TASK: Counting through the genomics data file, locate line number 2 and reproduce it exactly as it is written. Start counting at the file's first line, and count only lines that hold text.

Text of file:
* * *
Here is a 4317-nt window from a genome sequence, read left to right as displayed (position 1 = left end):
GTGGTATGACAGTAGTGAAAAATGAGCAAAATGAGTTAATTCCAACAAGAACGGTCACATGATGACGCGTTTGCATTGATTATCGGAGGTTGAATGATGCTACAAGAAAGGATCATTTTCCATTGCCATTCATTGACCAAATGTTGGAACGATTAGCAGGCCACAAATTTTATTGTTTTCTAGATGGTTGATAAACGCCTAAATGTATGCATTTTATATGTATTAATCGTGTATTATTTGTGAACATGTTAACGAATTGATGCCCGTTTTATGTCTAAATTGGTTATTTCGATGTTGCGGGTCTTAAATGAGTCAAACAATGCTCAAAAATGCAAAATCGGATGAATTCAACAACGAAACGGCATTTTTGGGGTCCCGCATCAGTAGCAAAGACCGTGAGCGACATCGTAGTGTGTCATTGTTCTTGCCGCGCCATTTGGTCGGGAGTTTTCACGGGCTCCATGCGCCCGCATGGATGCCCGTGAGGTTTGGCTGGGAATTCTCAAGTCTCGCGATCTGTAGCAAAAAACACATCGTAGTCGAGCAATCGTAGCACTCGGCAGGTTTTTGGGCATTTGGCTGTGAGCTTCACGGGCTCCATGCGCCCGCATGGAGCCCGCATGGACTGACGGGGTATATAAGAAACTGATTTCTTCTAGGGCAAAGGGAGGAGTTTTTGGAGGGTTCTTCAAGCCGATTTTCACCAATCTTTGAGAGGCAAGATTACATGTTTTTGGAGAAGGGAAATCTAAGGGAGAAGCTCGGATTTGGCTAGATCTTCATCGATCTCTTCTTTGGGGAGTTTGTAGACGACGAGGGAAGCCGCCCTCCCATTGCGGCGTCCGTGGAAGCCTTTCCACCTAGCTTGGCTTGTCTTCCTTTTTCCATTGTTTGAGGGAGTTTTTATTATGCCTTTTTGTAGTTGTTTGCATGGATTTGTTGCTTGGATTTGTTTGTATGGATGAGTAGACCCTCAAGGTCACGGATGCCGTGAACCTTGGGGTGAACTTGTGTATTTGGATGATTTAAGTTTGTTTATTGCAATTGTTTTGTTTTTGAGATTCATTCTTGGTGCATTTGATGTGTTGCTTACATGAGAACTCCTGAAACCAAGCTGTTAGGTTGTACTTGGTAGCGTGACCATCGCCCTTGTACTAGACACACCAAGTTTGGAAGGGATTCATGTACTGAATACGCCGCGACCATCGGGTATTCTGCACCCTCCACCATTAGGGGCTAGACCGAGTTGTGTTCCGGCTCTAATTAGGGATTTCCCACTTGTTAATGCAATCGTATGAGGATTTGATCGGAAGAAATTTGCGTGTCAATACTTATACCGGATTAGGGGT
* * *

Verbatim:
GTGGTATGACAGTAGTGAAAAATGAGCAAAATGAGTTAATTCCAACAAGAACGGTCACATGATGACGCGTTTGCATTGATTATCGGAGGTTGAATGATGCTACAAGAAAGGATCATTTTCCATTGCCATTCATTGACCAAATGTTGGAACGATTAGCAGGCCACAAATTTTATTGTTTTCTAGATGGTTGATAAACGCCTAAATGTATGCATTTTATATGTATTAATCGTGTATTATTTGTGAACATGTTAACGAATTGATGCCCGTTTTATGTCTAAATTGGTTATTTCGATGTTGCGGGTCTTAAATGAGTCAAACAATGCTCAAAAATGCAAAATCGGATGAATTCAACAACGAAACGGCATTTTTGGGGTCCCGCATCAGTAGCAAAGACCGTGAGCGACATCGTAGTGTGTCATTGTTCTTGCCGCGCCATTTGGTCGGGAGTTTTCACGGGCTCCATGCGCCCGCATGGATGCCCGTGAGGTTTGGCTGGGAATTCTCAAGTCTCGCGATCTGTAGCAAAAAACACATCGTAGTCGAGCAATCGTAGCACTCGGCAGGTTTTTGGGCATTTGGCTGTGAGCTTCACGGGCTCCATGCGCCCGCATGGAGCCCGCATGGACTGACGGGGTATATAAGAAACTGATTTCTTCTAGGGCAAAGGGAGGAGTTTTTGGAGGGTTCTTCAAGCCGATTTTCACCAATCTTTGAGAGGCAAGATTACATGTTTTTGGAGAAGGGAAATCTAAGGGAGAAGCTCGGATTTGGCTAGATCTTCATCGATCTCTTCTTTGGGGAGTTTGTAGACGACGAGGGAAGCCGCCCTCCCATTGCGGCGTCCGTGGAAGCCTTTCCACCTAGCTTGGCTTGTCTTCCTTTTTCCATTGTTTGAGGGAGTTTTTATTATGCCTTTTTGTAGTTGTTTGCATGGATTTGTTGCTTGGATTTGTTTGTATGGATGAGTAGACCCTCAAGGTCACGGATGCCGTGAACCTTGGGGTGAACTTGTGTATTTGGATGATTTAAGTTTGTTTATTGCAATTGTTTTGTTTTTGAGATTCATTCTTGGTGCATTTGATGTGTTGCTTACATGAGAACTCCTGAAACCAAGCTGTTAGGTTGTACTTGGTAGCGTGACCATCGCCCTTGTACTAGACACACCAAGTTTGGAAGGGATTCATGTACTGAATACGCCGCGACCATCGGGTATTCTGCACCCTCCACCATTAGGGGCTAGACCGAGTTGTGTTCCGGCTCTAATTAGGGATTTCCCACTTGTTAATGCAATCGTATGAGGATTTGATCGGAAGAAATTTGCGTGTCAATACTTATACCGGATTAGGGGT